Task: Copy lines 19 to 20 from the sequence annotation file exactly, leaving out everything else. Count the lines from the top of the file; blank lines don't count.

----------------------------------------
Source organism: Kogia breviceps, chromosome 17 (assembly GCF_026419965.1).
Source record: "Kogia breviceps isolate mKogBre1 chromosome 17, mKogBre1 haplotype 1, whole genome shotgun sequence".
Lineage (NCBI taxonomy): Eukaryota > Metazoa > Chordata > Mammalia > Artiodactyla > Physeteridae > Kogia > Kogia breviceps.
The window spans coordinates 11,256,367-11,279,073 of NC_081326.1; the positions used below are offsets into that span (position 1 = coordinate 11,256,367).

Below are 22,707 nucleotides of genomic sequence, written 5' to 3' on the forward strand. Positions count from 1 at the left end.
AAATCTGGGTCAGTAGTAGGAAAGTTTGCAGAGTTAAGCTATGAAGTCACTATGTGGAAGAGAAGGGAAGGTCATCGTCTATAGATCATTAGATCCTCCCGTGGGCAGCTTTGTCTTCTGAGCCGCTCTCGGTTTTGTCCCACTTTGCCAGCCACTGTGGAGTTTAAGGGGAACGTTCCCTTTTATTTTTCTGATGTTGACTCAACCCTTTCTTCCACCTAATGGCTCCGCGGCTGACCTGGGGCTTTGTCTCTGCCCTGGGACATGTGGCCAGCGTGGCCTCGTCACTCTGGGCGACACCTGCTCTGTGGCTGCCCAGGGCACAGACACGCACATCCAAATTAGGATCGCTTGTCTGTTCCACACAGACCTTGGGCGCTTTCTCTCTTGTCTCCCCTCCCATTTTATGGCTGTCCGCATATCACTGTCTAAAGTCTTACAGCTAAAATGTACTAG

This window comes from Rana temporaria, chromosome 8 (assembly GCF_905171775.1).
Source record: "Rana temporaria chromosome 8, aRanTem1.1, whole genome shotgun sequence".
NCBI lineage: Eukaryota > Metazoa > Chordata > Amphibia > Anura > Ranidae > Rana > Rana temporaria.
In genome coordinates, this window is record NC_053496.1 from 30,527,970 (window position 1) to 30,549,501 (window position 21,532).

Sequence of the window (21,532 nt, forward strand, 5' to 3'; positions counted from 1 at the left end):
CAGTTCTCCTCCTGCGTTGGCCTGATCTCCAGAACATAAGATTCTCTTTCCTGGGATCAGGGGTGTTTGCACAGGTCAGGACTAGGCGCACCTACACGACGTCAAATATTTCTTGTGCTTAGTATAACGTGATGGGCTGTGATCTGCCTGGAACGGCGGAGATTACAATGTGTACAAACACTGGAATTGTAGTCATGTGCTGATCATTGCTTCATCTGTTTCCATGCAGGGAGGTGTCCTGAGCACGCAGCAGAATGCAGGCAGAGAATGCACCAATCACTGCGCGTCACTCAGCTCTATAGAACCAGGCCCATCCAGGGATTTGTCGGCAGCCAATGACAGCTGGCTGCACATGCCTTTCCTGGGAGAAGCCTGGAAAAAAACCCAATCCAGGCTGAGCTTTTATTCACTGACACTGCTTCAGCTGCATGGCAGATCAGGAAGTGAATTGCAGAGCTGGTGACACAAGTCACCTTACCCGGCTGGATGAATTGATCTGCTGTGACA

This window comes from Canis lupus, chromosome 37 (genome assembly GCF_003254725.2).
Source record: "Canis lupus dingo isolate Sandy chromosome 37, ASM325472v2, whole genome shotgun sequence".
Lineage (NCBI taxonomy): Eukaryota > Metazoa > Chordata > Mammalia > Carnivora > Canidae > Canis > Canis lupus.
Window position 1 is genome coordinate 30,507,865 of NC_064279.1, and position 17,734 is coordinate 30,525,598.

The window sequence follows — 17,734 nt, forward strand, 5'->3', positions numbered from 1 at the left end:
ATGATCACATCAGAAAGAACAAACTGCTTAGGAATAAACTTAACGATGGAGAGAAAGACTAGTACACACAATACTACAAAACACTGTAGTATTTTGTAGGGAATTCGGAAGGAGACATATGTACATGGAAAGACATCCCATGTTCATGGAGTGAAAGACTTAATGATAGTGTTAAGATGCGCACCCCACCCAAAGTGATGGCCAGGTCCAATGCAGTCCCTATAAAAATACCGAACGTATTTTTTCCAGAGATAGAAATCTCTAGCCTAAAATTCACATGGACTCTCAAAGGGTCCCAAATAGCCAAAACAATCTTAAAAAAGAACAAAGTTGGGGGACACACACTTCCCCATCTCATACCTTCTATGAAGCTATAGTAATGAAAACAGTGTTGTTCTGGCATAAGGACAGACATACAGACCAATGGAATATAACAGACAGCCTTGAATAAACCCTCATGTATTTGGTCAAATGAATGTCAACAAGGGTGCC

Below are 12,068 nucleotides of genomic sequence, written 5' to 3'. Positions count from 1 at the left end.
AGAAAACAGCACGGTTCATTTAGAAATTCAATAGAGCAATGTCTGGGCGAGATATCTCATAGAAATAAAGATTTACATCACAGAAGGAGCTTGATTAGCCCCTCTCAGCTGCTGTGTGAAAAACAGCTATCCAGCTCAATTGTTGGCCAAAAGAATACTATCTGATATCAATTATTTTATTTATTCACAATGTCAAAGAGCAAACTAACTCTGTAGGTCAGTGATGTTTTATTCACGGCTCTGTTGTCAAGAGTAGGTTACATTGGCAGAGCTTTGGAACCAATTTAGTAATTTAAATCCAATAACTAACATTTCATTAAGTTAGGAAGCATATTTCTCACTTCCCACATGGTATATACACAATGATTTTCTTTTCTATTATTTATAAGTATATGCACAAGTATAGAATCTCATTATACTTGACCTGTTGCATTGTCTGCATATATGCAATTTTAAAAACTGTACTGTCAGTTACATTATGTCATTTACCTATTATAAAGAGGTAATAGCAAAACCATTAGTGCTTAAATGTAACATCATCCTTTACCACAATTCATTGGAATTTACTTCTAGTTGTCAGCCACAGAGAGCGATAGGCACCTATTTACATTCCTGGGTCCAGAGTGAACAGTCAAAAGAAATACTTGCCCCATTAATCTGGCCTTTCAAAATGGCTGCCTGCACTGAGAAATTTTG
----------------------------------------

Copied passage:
Below are 12,068 nucleotides of genomic sequence, written 5' to 3'. Positions count from 1 at the left end.
AGAAAACAGCACGGTTCATTTAGAAATTCAATAGAGCAATGTCTGGGCGAGATATCTCATAGAAATAAAGATTTACATCACAGAAGGAGCTTGATTAGCCCCTCTCAGCTGCTGTGTGAAAAACAGCTATCCAGCTCAATTGTTGGCCAAAAGAATACTATCTGATATCAATTATTTTATTTATTCACAATGTCAAAGAGCAAACTAACTCTGTAGGTCAGTGATGTTTTATTCACGGCTCTGTTGTCAAGAGTAGGTTACATTGGCAGAGCTTTGGAACCAATTTAGTAATTTAAATCCAATAACTAACATTTCATTAAGTTAGGAAGCATATTTCTCACTTCCCACATGGTATATACACAATGATTTTCTTTTCTATTATTTATAAGTATATGCACAAGTATAGAATCTCATTATACTTGACCTGTTGCATTGTCTGCATATATGCAATTTTAAAAACTGTACTGTCAGTTACATTATGTCATTTACCTATTATAAAGAGGTAATAGCAAAACCATTAGTGCTTAAATGTAACATCATCCTTTACCACAATTCATTGGAATTTACTTCTAGTTGTCAGCCACAGAGAGCGATAGGCACCTATTTACATTCCTGGGTCCAGAGTGAACAGTCAAAAGAAATACTTGCCCCATTAATCTGGCCTTTCAAAATGGCTGCCTGCACTGAGAAATTTTG